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Cellular Gastronomy: Data-Driven Cuisine For Cells Is Helping Nurture A New Generation Of Drugs

Hamsters are happy to stuff their cheeks with food, but their ovarian cells — a key weapon in the battle against cancer, arthritis, hemophilia and other scourges — are far pickier eaters.

The biopharmaceutical industry is using these cells from Chinese hamsters as mini-drug factories. Scientists tweak the cells’ genes, multiply them inside shiny high-tech vessels called bioreactors and use them to pump out bespoke proteins that can attack disease. More than two-thirds of the proteins often used to treat cancer come from these hamster cells, says Anila Bhan, global manager for cell culture products at GE Healthcare Life Sciences in Boston.

The company is now upgrading its plants in Utah and Austria manufacturing cell culture media — the that supports their growth — to keep up with demand. Among other things, they will use Big Data in Utah to offer biomanufacturers real-time statistics and analysis on their “cell food.” Besides ramping up cell food production, the upgrade also includes a new manufacturing suite that will boost the Austrian plant’s annual production by tenfold.

“The cells have to stay healthy so they can talk to each other and produce the protein we want them to produce,” says says Margarita Hunter-Panzica, who manages strategy for cell culture products at GE Healthcare Life Sciences. Top and above images credit: GE Healthcare Life Sciences.

The market for the cell-made proteins, called monoclonal antibodies, is worth tens of billions of dollars. They are a key part of a new class of drugs called biologics,the world’s fastest-growing class of medicines, which represent eight out of the top 10 therapeutics on the market today.

But manufacturing the nutrients for the cells — a kind of fine powder known as cell culture media — is a complex process. One step involves the milling of lots of different components, a process that is not too unlike using a blender at home. “When everything is done we have a nice powder that is uniform,” Bhan explains. “The technique sounds simple, but you have to really make sure that when you are manufacturing these 5,000- to 6,000-kilogram batches, a sample taken from the top of the batch is the same as one taken from the bottom.”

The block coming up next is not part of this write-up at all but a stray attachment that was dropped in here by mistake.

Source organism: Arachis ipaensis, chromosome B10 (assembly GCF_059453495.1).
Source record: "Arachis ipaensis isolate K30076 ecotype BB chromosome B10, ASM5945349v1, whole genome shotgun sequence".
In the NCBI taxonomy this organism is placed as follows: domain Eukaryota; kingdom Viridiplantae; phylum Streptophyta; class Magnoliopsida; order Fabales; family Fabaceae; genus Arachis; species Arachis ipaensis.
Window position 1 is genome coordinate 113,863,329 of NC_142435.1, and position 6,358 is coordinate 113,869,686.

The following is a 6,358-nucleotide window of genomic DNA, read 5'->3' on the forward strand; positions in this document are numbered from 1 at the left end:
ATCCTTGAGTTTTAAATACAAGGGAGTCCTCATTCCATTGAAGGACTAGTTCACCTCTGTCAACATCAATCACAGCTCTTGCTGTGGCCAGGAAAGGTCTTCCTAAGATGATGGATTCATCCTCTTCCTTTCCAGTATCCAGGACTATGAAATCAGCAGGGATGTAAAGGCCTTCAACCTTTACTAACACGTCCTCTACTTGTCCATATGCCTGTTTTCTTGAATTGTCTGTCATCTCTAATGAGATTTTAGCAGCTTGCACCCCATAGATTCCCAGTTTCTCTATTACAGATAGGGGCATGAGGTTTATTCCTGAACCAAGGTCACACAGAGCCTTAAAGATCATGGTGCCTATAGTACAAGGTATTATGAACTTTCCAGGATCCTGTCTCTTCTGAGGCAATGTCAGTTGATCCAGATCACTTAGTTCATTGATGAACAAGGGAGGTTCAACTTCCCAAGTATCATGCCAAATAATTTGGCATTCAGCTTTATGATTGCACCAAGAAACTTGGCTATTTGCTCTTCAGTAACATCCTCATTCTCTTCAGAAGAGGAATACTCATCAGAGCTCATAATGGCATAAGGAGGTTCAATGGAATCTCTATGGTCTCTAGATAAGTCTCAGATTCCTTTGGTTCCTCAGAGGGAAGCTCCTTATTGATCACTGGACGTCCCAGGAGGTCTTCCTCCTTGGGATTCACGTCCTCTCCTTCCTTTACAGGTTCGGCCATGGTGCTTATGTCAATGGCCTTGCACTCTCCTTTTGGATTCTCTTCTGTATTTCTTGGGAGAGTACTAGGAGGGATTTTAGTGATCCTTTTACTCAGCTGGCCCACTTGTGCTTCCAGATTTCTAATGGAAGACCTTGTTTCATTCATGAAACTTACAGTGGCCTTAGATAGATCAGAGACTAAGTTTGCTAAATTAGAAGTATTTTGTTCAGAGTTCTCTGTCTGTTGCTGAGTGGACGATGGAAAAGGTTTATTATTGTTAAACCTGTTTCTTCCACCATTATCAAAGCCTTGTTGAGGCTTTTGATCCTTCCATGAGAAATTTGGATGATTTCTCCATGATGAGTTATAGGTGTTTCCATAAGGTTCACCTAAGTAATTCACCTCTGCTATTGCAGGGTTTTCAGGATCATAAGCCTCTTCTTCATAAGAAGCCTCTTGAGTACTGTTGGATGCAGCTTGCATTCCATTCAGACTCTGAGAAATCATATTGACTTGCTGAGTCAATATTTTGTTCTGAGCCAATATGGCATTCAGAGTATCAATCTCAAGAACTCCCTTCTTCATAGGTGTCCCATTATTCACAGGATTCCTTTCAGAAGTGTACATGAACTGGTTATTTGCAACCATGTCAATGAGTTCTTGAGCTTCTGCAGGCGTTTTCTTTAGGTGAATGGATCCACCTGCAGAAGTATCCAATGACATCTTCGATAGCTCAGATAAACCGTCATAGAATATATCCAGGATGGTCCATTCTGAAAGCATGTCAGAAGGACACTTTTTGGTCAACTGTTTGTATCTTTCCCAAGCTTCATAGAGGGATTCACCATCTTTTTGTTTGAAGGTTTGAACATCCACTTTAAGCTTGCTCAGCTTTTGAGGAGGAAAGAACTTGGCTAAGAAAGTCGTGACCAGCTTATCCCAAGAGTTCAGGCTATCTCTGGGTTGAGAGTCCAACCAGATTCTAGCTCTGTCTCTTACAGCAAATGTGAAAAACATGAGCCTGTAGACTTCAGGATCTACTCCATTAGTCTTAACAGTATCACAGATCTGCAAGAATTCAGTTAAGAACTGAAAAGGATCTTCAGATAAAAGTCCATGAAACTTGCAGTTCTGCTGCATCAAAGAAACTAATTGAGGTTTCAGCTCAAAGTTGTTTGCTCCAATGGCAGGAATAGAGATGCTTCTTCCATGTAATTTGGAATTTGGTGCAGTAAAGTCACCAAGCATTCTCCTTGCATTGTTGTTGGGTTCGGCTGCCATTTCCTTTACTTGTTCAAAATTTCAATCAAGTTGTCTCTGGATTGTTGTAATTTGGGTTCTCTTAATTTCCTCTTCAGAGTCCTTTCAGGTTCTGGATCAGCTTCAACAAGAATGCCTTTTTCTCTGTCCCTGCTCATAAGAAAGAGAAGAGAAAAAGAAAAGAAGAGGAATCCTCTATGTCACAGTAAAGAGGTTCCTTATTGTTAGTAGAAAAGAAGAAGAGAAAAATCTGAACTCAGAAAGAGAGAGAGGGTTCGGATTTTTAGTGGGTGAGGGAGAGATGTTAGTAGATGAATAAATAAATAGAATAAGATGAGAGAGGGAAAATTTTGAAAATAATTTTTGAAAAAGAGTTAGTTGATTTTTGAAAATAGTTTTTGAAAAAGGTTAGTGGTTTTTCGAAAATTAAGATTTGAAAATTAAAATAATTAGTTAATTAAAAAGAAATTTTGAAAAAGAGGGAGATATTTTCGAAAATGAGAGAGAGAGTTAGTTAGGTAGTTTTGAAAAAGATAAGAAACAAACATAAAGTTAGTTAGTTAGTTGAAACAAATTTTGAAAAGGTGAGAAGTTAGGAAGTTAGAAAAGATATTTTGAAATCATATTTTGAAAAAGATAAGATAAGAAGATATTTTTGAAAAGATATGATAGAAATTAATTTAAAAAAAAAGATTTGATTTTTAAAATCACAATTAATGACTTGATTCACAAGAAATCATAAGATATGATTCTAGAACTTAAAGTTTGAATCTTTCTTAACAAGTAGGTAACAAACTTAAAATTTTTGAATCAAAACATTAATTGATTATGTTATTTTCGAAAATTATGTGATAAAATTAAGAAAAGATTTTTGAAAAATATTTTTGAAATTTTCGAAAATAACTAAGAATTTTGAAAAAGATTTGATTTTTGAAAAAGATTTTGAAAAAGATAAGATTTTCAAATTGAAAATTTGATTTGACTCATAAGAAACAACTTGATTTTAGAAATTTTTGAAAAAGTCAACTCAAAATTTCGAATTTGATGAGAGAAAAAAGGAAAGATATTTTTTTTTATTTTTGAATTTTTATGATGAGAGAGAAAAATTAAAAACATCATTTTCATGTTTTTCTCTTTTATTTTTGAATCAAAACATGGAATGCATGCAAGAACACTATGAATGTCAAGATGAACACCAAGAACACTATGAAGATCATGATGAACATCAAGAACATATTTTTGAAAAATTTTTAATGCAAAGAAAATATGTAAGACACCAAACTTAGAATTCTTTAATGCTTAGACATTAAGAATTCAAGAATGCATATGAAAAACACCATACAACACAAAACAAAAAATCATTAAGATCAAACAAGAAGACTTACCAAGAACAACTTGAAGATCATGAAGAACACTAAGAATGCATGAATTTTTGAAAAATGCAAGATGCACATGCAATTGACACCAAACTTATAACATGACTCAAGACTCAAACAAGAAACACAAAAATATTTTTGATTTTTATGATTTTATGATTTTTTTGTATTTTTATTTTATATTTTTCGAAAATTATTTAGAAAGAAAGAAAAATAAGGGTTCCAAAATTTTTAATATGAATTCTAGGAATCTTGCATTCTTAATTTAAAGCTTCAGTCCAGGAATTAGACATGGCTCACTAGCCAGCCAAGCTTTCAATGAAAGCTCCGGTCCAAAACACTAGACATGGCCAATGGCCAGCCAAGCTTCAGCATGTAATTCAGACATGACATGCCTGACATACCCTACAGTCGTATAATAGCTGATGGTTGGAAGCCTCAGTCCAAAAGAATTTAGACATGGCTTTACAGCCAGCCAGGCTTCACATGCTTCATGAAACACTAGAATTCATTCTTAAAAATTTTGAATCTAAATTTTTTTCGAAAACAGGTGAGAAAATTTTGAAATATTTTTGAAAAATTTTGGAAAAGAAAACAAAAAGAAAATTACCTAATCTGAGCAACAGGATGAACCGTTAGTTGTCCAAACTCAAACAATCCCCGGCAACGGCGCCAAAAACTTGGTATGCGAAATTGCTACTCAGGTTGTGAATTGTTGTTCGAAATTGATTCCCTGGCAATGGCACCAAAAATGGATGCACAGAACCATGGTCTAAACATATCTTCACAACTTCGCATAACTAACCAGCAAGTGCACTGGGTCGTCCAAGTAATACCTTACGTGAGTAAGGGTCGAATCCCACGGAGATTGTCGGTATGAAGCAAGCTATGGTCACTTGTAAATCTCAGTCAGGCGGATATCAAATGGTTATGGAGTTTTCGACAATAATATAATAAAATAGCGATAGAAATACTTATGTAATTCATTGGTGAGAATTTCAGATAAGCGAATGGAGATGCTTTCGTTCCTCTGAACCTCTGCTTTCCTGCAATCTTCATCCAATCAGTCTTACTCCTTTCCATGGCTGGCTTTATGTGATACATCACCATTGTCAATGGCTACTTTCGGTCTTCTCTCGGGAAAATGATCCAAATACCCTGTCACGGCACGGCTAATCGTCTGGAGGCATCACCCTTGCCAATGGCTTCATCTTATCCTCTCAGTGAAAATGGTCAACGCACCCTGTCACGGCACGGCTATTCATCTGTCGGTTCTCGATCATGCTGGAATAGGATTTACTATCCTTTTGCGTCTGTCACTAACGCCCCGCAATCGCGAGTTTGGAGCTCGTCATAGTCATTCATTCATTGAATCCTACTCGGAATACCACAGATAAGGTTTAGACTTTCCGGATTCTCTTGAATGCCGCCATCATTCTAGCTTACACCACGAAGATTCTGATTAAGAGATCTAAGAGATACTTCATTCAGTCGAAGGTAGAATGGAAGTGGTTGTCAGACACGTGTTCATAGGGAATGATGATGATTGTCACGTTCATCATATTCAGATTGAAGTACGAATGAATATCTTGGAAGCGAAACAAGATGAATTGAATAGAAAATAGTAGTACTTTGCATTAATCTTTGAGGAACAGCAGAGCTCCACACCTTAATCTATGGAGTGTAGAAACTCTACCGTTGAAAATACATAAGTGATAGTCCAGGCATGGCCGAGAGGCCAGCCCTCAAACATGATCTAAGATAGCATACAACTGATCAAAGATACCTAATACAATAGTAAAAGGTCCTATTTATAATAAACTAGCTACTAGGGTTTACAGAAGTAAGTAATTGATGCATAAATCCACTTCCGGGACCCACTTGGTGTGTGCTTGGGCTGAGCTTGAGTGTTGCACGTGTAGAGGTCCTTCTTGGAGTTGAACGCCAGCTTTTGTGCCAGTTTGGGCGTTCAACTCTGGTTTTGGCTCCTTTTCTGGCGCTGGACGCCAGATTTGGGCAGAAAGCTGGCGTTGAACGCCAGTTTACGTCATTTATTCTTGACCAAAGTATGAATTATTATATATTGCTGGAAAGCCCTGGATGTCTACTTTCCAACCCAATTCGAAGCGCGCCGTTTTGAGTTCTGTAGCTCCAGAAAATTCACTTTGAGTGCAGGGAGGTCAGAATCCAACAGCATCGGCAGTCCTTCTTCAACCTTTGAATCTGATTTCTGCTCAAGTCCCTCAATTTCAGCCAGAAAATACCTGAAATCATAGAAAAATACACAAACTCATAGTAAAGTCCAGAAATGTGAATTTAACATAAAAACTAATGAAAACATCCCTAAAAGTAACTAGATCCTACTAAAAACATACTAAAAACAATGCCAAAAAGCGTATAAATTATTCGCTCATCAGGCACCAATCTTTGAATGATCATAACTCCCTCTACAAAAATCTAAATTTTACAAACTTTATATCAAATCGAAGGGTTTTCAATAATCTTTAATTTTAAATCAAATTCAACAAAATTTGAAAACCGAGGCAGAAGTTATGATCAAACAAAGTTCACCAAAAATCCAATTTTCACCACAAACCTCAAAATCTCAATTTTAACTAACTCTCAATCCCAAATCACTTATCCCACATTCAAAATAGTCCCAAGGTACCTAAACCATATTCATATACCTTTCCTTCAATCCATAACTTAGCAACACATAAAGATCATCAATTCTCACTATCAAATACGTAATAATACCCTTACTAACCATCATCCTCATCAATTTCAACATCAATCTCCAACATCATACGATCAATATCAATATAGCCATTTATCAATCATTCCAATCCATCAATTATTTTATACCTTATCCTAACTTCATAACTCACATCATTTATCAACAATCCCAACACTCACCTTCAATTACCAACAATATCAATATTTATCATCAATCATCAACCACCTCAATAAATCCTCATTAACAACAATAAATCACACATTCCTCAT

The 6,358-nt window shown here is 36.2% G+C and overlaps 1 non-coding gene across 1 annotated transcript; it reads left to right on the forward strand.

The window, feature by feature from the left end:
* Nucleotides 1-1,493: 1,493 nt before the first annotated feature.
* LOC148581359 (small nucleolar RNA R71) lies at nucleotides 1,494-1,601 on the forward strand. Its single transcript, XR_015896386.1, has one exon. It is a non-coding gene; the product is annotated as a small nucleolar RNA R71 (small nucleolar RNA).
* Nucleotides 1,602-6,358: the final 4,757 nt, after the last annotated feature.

To say that this is a very sensitive process is an understatement. “A drop in alkalinity from pH 7.5 to 7 can ruin a batch,” says Margarita Hunter-Panzica, who manages strategy for cell culture products at GE Healthcare Life Sciences. “The cells have to stay healthy so they can talk to each other and produce the protein we want them to produce.”

Dangers lurk everywhere. Impurities in the cell culture media, which is typically dissolved in ultrapurified water, can reduce the quality and growth of cells and even be toxic to them, leading to hundreds of thousands or even millions of dollars in sunk costs. “We hear about it all the time,” Hunter-Panzica says. “Money and time is lost. Troubleshooting where the process failed is a cumbersome process.”

No wonder biopharmaceutical companies are clamoring for a reliable, high-quality food supply for their cell lines. It doesn’t help that some of the recipes blend more than 100 components like amino acids, lipids, vitamins, growth factors and salts. The cooking has to be done well, and quickly. “Everyone wants to have their drugs approved as fast as possible,” Hunter-Panzica says. “The most important part of the cell culture is to select the medium correctly, so biotechs can have the best outcome.”

So far, GE’s approach to cell food and protein production seems to be working. Fifteen out of 20 top biopharma companies are using cell culture media from GE Healthcare Life Sciences. “The burden of manufacturing at scale comes to us,” Bhan says. “And we do it well.”

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